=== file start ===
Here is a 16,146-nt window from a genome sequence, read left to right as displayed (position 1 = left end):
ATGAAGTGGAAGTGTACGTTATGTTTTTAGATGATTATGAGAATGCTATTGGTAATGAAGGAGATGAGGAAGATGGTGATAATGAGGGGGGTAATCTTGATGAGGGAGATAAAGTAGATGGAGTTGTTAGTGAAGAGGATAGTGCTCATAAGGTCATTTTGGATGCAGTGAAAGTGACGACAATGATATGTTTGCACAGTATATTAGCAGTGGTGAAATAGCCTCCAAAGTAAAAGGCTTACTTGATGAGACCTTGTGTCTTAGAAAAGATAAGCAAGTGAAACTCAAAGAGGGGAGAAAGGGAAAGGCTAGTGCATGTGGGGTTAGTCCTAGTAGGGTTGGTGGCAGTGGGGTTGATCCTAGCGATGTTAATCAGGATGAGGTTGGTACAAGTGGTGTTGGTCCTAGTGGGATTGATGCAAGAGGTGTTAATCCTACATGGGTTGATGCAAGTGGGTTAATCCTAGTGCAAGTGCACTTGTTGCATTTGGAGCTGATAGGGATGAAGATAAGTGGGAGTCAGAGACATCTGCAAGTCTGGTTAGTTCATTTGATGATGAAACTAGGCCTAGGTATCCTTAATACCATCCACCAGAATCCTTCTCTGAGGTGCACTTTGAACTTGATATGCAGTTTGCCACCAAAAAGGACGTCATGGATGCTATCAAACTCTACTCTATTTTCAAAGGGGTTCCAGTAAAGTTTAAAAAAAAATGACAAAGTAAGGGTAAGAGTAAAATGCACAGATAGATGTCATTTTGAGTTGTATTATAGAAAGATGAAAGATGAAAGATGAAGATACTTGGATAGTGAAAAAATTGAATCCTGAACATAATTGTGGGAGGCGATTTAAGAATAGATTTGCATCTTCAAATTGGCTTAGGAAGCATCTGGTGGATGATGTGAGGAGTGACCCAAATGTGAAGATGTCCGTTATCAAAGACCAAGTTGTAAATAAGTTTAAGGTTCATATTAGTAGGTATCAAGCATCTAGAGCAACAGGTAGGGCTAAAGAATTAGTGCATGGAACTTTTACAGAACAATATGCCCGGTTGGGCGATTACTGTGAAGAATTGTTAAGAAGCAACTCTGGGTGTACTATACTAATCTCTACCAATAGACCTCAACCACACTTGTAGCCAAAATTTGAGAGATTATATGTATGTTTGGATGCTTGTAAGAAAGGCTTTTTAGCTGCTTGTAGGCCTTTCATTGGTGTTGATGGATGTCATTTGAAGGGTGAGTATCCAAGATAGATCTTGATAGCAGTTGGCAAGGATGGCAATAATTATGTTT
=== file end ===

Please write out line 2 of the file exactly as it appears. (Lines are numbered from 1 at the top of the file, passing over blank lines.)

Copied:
ATGAAGTGGAAGTGTACGTTATGTTTTTAGATGATTATGAGAATGCTATTGGTAATGAAGGAGATGAGGAAGATGGTGATAATGAGGGGGGTAATCTTGATGAGGGAGATAAAGTAGATGGAGTTGTTAGTGAAGAGGATAGTGCTCATAAGGTCATTTTGGATGCAGTGAAAGTGACGACAATGATATGTTTGCACAGTATATTAGCAGTGGTGAAATAGCCTCCAAAGTAAAAGGCTTACTTGATGAGACCTTGTGTCTTAGAAAAGATAAGCAAGTGAAACTCAAAGAGGGGAGAAAGGGAAAGGCTAGTGCATGTGGGGTTAGTCCTAGTAGGGTTGGTGGCAGTGGGGTTGATCCTAGCGATGTTAATCAGGATGAGGTTGGTACAAGTGGTGTTGGTCCTAGTGGGATTGATGCAAGAGGTGTTAATCCTACATGGGTTGATGCAAGTGGGTTAATCCTAGTGCAAGTGCACTTGTTGCATTTGGAGCTGATAGGGATGAAGATAAGTGGGAGTCAGAGACATCTGCAAGTCTGGTTAGTTCATTTGATGATGAAACTAGGCCTAGGTATCCTTAATACCATCCACCAGAATCCTTCTCTGAGGTGCACTTTGAACTTGATATGCAGTTTGCCACCAAAAAGGACGTCATGGATGCTATCAAACTCTACTCTATTTTCAAAGGGGTTCCAGTAAAGTTTAAAAAAAAATGACAAAGTAAGGGTAAGAGTAAAATGCACAGATAGATGTCATTTTGAGTTGTATTATAGAAAGATGAAAGATGAAAGATGAAGATACTTGGATAGTGAAAAAATTGAATCCTGAACATAATTGTGGGAGGCGATTTAAGAATAGATTTGCATCTTCAAATTGGCTTAGGAAGCATCTGGTGGATGATGTGAGGAGTGACCCAAATGTGAAGATGTCCGTTATCAAAGACCAAGTTGTAAATAAGTTTAAGGTTCATATTAGTAGGTATCAAGCATCTAGAGCAACAGGTAGGGCTAAAGAATTAGTGCATGGAACTTTTACAGAACAATATGCCCGGTTGGGCGATTACTGTGAAGAATTGTTAAGAAGCAACTCTGGGTGTACTATACTAATCTCTACCAATAGACCTCAACCACACTTGTAGCCAAAATTTGAGAGATTATATGTATGTTTGGATGCTTGTAAGAAAGGCTTTTTAGCTGCTTGTAGGCCTTTCATTGGTGTTGATGGATGTCATTTGAAGGGTGAGTATCCAAGATAGATCTTGATAGCAGTTGGCAAGGATGGCAATAATTATGTTT